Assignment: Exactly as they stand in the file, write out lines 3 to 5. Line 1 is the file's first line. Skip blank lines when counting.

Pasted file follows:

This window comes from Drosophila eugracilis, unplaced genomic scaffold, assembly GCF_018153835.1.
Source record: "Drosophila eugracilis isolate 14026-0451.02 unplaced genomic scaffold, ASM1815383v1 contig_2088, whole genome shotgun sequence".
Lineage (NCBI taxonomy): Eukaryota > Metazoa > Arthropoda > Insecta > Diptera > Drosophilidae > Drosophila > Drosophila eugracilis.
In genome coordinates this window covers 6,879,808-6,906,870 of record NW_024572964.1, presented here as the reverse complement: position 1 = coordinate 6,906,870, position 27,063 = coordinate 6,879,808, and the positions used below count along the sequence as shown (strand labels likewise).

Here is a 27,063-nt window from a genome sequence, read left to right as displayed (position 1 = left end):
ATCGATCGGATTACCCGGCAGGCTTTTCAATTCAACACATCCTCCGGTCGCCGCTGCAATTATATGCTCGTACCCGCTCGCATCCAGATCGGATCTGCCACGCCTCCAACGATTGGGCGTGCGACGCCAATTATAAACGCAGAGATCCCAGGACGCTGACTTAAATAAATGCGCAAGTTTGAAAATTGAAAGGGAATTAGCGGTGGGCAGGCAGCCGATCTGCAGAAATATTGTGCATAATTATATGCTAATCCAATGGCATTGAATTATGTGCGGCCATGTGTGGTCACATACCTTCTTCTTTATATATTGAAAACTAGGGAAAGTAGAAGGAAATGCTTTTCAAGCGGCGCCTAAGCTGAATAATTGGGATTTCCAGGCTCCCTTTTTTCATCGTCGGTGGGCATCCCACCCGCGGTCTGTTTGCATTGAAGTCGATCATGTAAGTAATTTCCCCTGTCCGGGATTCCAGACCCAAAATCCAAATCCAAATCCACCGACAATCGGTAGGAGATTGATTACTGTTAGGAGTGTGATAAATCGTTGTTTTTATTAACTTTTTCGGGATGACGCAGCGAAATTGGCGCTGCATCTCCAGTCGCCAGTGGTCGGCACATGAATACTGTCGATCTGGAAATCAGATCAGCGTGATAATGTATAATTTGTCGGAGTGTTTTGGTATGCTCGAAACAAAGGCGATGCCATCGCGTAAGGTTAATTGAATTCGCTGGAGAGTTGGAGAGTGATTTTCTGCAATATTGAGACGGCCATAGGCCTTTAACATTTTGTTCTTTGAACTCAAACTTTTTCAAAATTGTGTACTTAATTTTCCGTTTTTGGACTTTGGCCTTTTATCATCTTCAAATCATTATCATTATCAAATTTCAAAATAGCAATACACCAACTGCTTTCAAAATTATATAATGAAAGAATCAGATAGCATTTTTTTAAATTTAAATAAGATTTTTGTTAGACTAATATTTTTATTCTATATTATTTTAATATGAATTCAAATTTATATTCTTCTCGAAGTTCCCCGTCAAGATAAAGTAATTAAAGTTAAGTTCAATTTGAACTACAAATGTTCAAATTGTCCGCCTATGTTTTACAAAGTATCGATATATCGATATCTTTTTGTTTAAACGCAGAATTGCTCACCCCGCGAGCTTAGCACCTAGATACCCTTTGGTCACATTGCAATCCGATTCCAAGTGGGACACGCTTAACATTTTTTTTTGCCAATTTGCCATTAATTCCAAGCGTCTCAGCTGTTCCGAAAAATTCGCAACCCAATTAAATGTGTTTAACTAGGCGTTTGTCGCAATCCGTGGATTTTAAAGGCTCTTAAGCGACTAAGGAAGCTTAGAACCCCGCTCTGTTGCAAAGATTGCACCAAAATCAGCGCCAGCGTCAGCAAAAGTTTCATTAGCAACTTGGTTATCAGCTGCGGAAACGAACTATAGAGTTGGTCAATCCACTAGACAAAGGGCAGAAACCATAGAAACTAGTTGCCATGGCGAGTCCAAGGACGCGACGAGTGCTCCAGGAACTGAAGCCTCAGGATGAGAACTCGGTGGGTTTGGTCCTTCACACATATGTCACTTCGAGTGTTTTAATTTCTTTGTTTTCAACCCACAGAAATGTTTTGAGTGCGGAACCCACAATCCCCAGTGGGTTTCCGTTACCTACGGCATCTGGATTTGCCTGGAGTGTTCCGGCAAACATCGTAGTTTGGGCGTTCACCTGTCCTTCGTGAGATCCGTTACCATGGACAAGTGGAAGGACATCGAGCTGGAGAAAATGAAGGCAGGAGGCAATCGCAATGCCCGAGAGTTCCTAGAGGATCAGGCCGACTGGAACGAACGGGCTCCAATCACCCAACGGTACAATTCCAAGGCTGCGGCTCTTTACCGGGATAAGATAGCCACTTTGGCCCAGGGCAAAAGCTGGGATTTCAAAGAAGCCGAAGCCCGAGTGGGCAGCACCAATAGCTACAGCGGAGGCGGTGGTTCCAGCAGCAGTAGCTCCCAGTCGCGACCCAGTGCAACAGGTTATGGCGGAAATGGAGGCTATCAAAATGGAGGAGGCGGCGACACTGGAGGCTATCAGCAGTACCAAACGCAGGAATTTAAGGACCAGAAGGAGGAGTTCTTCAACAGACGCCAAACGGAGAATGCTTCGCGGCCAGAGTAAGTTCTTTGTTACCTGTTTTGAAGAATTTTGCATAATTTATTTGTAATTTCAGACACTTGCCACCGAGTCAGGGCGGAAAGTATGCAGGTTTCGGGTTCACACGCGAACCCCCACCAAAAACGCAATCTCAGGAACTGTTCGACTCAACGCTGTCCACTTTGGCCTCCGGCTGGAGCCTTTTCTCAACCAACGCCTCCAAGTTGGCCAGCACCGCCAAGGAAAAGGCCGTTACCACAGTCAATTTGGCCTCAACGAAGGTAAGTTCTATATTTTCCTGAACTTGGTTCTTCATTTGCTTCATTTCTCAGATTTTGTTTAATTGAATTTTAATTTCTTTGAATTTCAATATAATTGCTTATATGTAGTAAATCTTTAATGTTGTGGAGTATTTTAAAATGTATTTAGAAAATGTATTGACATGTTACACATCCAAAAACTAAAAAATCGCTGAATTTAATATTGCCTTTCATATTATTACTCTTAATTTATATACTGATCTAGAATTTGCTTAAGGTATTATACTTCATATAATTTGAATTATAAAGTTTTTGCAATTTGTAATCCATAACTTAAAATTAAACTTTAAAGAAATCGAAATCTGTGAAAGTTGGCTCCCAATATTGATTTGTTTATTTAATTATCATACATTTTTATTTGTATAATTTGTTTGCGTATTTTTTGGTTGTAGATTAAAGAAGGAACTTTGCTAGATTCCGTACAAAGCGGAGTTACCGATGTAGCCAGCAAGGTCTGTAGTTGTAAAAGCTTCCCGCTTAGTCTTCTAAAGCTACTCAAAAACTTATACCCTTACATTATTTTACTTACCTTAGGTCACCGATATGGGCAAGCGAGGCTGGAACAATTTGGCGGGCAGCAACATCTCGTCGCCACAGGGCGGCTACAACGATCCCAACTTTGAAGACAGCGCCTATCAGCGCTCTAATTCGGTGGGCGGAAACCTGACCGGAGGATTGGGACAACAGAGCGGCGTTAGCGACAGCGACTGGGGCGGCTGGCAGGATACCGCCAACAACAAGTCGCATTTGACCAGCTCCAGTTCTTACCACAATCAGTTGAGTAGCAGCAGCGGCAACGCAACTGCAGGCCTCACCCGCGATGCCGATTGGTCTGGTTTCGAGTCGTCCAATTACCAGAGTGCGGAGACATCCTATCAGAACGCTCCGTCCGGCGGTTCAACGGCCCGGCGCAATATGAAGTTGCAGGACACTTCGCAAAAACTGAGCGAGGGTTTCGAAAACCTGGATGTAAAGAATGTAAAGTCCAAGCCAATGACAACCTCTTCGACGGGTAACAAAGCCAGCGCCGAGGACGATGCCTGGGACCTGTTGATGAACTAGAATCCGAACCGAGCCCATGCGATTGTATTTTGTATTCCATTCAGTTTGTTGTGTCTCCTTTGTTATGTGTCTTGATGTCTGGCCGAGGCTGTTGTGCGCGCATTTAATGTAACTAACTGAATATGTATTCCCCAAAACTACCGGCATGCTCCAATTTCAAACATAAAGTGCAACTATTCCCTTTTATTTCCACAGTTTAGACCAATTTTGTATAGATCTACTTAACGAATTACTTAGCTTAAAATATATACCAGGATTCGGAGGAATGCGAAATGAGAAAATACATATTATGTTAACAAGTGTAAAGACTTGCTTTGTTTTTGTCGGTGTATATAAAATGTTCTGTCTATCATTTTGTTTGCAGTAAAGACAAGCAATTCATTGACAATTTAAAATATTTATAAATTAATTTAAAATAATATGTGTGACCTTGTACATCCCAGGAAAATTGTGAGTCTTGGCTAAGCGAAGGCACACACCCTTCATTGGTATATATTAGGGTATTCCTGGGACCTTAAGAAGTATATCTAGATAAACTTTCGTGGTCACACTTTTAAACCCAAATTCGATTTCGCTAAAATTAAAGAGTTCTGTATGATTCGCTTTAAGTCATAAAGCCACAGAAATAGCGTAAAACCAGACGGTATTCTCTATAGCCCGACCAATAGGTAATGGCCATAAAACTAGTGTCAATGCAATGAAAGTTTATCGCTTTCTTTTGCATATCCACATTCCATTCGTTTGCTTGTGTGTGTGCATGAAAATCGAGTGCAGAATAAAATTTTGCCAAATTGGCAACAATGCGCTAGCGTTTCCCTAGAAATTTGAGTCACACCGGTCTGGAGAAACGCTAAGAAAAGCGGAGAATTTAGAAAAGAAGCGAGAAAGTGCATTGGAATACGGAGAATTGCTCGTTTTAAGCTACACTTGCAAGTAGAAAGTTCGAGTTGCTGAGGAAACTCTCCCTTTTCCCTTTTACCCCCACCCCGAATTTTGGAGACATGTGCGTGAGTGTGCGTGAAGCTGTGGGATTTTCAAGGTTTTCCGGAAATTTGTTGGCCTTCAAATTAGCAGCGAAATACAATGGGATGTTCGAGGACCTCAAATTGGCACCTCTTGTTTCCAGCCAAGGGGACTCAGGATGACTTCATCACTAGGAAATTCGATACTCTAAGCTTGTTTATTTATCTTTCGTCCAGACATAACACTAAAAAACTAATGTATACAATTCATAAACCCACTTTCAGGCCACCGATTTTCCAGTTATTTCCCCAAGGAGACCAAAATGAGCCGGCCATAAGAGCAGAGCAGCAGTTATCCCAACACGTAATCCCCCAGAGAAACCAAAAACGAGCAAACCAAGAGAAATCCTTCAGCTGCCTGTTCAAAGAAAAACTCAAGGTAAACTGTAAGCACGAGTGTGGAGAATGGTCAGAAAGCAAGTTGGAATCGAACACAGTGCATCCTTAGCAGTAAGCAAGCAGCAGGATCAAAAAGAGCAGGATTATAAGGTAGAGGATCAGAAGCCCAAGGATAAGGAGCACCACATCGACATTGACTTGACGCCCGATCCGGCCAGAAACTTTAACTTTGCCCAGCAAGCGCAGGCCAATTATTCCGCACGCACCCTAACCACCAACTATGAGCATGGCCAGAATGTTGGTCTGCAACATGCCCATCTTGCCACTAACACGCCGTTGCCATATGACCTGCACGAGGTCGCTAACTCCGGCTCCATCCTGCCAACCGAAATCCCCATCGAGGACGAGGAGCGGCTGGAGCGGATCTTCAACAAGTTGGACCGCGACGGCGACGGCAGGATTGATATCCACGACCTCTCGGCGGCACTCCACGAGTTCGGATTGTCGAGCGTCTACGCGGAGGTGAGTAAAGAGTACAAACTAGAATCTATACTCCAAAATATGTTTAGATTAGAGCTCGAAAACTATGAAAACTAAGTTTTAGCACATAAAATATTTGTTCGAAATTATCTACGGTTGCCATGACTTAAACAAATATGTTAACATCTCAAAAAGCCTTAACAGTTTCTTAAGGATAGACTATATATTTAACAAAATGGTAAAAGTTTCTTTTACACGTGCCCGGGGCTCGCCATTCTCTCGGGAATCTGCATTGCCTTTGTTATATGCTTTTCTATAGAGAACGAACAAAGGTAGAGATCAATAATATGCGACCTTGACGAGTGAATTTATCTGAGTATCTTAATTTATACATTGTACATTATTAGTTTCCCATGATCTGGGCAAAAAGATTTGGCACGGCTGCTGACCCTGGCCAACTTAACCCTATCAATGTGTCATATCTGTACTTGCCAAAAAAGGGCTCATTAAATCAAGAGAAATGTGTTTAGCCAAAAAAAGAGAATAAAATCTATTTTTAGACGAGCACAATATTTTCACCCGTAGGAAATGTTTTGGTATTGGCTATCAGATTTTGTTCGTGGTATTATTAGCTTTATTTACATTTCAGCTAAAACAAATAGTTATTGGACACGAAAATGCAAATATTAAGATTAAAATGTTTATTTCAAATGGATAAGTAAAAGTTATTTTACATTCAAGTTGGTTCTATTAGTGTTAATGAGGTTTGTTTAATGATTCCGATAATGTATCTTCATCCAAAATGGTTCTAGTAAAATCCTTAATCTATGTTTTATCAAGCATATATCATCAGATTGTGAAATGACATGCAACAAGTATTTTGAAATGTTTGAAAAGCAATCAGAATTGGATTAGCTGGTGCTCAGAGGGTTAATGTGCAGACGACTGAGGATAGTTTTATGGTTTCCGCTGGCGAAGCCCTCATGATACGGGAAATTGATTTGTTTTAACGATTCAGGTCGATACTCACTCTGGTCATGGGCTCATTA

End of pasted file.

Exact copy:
Lineage (NCBI taxonomy): Eukaryota > Metazoa > Arthropoda > Insecta > Diptera > Drosophilidae > Drosophila > Drosophila eugracilis.
In genome coordinates this window covers 6,879,808-6,906,870 of record NW_024572964.1, presented here as the reverse complement: position 1 = coordinate 6,906,870, position 27,063 = coordinate 6,879,808, and the positions used below count along the sequence as shown (strand labels likewise).

Here is a 27,063-nt window from a genome sequence, read left to right as displayed (position 1 = left end):